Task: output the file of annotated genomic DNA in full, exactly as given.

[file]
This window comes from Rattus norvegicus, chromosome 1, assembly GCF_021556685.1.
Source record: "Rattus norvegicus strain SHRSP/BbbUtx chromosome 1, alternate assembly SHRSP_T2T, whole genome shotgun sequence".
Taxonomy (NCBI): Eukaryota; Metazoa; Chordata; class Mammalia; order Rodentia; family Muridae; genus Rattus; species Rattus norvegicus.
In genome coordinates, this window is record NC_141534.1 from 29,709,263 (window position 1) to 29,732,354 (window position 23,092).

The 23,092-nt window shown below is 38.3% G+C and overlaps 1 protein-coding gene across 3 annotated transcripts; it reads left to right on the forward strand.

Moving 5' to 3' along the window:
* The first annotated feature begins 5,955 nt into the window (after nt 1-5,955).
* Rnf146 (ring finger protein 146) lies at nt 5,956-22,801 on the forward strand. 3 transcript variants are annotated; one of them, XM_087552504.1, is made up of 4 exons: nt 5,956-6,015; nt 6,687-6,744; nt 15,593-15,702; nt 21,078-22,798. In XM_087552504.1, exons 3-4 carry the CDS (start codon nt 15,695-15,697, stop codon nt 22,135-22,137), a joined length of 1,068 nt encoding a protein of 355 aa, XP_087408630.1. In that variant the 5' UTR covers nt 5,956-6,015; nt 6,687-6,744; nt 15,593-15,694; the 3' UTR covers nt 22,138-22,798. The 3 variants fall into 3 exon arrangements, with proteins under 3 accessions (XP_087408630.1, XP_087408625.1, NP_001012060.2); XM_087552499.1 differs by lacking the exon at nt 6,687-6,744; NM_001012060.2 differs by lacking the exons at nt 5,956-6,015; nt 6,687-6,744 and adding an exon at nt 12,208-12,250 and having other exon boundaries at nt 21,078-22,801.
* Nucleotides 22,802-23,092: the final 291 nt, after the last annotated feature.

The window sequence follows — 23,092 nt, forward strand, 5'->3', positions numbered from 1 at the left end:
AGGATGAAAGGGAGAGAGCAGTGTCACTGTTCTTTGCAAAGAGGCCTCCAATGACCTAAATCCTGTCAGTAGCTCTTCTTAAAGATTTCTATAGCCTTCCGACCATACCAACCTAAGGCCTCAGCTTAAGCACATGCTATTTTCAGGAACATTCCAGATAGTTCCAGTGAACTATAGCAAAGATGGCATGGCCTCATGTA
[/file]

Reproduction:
This window comes from Rattus norvegicus, chromosome 1, assembly GCF_021556685.1.
Source record: "Rattus norvegicus strain SHRSP/BbbUtx chromosome 1, alternate assembly SHRSP_T2T, whole genome shotgun sequence".
Taxonomy (NCBI): Eukaryota; Metazoa; Chordata; class Mammalia; order Rodentia; family Muridae; genus Rattus; species Rattus norvegicus.
In genome coordinates, this window is record NC_141534.1 from 29,709,263 (window position 1) to 29,732,354 (window position 23,092).

The 23,092-nt window shown below is 38.3% G+C and overlaps 1 protein-coding gene across 3 annotated transcripts; it reads left to right on the forward strand.

Moving 5' to 3' along the window:
* The first annotated feature begins 5,955 nt into the window (after nt 1-5,955).
* Rnf146 (ring finger protein 146) lies at nt 5,956-22,801 on the forward strand. 3 transcript variants are annotated; one of them, XM_087552504.1, is made up of 4 exons: nt 5,956-6,015; nt 6,687-6,744; nt 15,593-15,702; nt 21,078-22,798. In XM_087552504.1, exons 3-4 carry the CDS (start codon nt 15,695-15,697, stop codon nt 22,135-22,137), a joined length of 1,068 nt encoding a protein of 355 aa, XP_087408630.1. In that variant the 5' UTR covers nt 5,956-6,015; nt 6,687-6,744; nt 15,593-15,694; the 3' UTR covers nt 22,138-22,798. The 3 variants fall into 3 exon arrangements, with proteins under 3 accessions (XP_087408630.1, XP_087408625.1, NP_001012060.2); XM_087552499.1 differs by lacking the exon at nt 6,687-6,744; NM_001012060.2 differs by lacking the exons at nt 5,956-6,015; nt 6,687-6,744 and adding an exon at nt 12,208-12,250 and having other exon boundaries at nt 21,078-22,801.
* Nucleotides 22,802-23,092: the final 291 nt, after the last annotated feature.

The window sequence follows — 23,092 nt, forward strand, 5'->3', positions numbered from 1 at the left end:
AGGATGAAAGGGAGAGAGCAGTGTCACTGTTCTTTGCAAAGAGGCCTCCAATGACCTAAATCCTGTCAGTAGCTCTTCTTAAAGATTTCTATAGCCTTCCGACCATACCAACCTAAGGCCTCAGCTTAAGCACATGCTATTTTCAGGAACATTCCAGATAGTTCCAGTGAACTATAGCAAAGATGGCATGGCCTCATGTA